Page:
Breast cancer screening through genetics-based precision prevention

The EIT Health funded BRIGHT project aims to revolutionise breast cancer screening through genetics-based precision prevention. This collaborative effort involves multiple stakeholders and utilises innovative genetic testing methods to personalise screening approaches and improve patient outcomes.


As a leading health technology company, the startup partner Antegenes has partnered with Estonian Biobank, University of Tartu, a biobank/health data registry to advance breast cancer screening. The aim was to implement a genetics-based approach to screening, addressing the limitations of age-based methods. 

The project stemmed from a recognition of the need to improve breast cancer screening.. By harnessing genetics-based risk assessment, they aimed to tailor screening approaches to individual risk profiles, ultimately improving patient outcomes and reducing breast cancer mortality rates from late diagnoses in young age groups. The project involves a diverse consortium of stakeholders, including academic institutions, healthcare providers, technology companies, and patient advocacy groups, each bringing unique expertise to the table.

Expectations for the project are high, reflecting the transformative potential of genetics-based screening. They anticipate that the project would yield valuable insights into the feasibility and effectiveness of personalised screening approaches, ultimately leading to improvements in breast cancer detection and prevention in an advancing list of European countries.

The Scientific Challenge

The BRIGHT project investigates the impact and cost-utility of genetic risk assessment methods, including polygenic risk score testing in breast cancer risk-based follow-up interventions. Additionally, they seek to understand the feasibility of integrating genetics-based screening into routine clinical practice and assess its psychosocial aspects including screening participation rates and patient feedback.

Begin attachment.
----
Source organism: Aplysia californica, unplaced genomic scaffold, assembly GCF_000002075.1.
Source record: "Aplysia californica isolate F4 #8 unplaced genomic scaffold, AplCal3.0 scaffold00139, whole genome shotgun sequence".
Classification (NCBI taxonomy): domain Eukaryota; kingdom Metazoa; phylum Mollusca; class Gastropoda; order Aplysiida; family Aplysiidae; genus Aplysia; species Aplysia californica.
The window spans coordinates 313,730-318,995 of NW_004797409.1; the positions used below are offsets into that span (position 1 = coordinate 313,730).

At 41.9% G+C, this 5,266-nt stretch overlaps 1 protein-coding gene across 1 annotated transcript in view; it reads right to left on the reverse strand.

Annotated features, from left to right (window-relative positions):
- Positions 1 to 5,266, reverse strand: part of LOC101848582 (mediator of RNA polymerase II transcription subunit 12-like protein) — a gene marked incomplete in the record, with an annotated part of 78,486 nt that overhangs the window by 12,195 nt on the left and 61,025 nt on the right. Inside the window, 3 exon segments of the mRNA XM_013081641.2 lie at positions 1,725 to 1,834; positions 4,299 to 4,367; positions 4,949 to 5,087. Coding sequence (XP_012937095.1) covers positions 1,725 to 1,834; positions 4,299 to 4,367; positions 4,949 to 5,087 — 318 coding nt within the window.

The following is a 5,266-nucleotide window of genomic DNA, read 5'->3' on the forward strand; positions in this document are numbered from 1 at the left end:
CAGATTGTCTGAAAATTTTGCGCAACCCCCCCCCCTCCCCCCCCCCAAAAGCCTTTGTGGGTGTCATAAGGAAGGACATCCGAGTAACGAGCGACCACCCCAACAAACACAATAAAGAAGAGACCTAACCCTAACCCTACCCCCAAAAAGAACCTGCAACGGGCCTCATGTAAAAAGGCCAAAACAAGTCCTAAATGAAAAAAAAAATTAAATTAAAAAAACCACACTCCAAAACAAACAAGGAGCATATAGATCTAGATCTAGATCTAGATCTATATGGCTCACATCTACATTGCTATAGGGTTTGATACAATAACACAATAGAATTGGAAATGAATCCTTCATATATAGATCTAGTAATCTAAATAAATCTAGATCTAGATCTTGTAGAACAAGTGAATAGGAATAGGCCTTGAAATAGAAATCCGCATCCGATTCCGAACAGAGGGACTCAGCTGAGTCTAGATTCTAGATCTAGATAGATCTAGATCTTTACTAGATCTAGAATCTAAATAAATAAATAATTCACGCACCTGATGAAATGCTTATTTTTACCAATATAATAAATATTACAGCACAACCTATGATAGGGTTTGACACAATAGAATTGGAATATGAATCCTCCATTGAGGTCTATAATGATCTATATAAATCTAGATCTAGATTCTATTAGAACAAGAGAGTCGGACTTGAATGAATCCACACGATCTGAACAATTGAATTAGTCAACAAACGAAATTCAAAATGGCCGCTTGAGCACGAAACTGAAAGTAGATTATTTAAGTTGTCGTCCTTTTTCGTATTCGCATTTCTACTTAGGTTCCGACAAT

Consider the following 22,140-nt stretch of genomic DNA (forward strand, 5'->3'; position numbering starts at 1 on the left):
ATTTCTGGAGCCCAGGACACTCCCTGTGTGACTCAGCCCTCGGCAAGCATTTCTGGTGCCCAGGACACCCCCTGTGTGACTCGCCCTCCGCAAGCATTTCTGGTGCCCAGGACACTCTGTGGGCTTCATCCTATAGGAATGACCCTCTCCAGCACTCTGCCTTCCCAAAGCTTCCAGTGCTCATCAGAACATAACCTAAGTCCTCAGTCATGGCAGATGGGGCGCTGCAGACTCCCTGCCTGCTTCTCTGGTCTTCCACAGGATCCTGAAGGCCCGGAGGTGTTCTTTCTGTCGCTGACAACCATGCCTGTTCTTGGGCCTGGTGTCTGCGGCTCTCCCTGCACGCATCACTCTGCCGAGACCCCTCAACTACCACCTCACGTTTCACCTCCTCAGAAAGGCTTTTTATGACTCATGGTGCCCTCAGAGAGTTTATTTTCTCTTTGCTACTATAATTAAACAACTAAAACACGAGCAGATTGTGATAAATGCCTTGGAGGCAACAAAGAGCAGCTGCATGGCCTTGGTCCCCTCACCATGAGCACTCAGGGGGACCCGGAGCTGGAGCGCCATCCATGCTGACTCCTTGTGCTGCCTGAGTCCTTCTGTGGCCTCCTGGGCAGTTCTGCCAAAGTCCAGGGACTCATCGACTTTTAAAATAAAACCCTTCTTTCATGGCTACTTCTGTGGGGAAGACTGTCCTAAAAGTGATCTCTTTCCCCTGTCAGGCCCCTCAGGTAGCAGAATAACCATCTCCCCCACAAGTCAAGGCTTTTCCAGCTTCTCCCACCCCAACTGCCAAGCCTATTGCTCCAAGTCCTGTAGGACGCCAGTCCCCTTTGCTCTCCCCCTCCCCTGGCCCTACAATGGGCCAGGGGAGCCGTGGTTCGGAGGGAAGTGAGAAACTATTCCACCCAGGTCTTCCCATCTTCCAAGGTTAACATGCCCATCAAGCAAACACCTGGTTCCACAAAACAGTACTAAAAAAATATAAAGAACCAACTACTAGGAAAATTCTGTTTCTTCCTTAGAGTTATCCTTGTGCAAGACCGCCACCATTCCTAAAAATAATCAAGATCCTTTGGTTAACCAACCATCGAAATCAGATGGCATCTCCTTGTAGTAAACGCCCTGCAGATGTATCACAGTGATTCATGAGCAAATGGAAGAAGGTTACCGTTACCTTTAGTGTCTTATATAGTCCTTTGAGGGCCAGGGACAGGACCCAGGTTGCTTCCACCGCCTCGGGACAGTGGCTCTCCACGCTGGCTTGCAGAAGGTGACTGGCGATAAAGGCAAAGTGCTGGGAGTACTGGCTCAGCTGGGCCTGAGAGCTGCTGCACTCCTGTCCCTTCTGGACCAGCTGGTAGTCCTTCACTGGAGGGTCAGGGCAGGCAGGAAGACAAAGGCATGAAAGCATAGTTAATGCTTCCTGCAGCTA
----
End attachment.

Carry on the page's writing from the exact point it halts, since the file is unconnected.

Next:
Before the project started, significant gaps existed in the understanding of genetics-based breast cancer screening. The effects of genetic risk assessment methods in identifying individuals at heightened risk, particularly among younger women, was largely untested. Additionally, the feasibility of implementing genetics-based screening in diverse healthcare settings and its impact on patient outcomes are areas requiring further investigation.

To ensure the success of the project, they need answers to key questions about the accuracy and reliability of genetic risk assessment methods, the feasibility of implementing genetics-based screening in routine clinical practice, and the impact of personalised screening approaches on patient outcomes. These answers are essential for informing the development of more effective and equitable breast cancer screening strategies.


From Antegenes, the company’s perspective, the project was executed through a multi-faceted approach involving collaboration with various stakeholders. They worked closely with the biobank/health data registry to access genetic and health data, which served as the foundation for developing and validating new screening strategies. The next steps involved collaboration with healthcare providers including primary care and hospitals,, healthcare payers, technology companies, and patient advocacy groups to ensure the scientific rigour and integrity of the research.

The project involves recruiting participants from diverse backgrounds and demographics and conducting genetic testing to assess their breast cancer risk. Screening recommendations based on individual risk profiles were provided to participants, with feedback gathered to evaluate the acceptability and feasibility of the approach. Throughout the project, they remained committed to ensuring the scientific rigour and integrity of the research, collaborating closely with academic partners to analyse and interpret the data.


The results of the BRIGHT project demonstrated the feasibility and effectiveness of genetics-based breast cancer screening in improving patient outcomes. They found that personalised screening approaches based on genetic risk assessment could identify individuals at heightened risk of breast cancer and prompt timely interventions, ultimately leading to improvements in patient outcomes.

The clinical studies in Estonia and Sweden have largely commenced. The Portuguese arm is in its final stages of recruitment. The results of the project have already shown significant implications for breast cancer screening practices, providing evidence for the integration of genetics-based risk assessment into routine clinical practice. The experience of working with the biobank/health data registry was invaluable, enabling them to access valuable genetic and health data and collaborate with diverse stakeholders to advance breast cancer screening.

Based on our experience, Antegenes team would strongly encourage other companies to collaborate with biobanks/health data registries. Such collaborations offer unique opportunities to access valuable data and expertise, enabling the development and validation of new screening strategies and ultimately improving patient outcomes.

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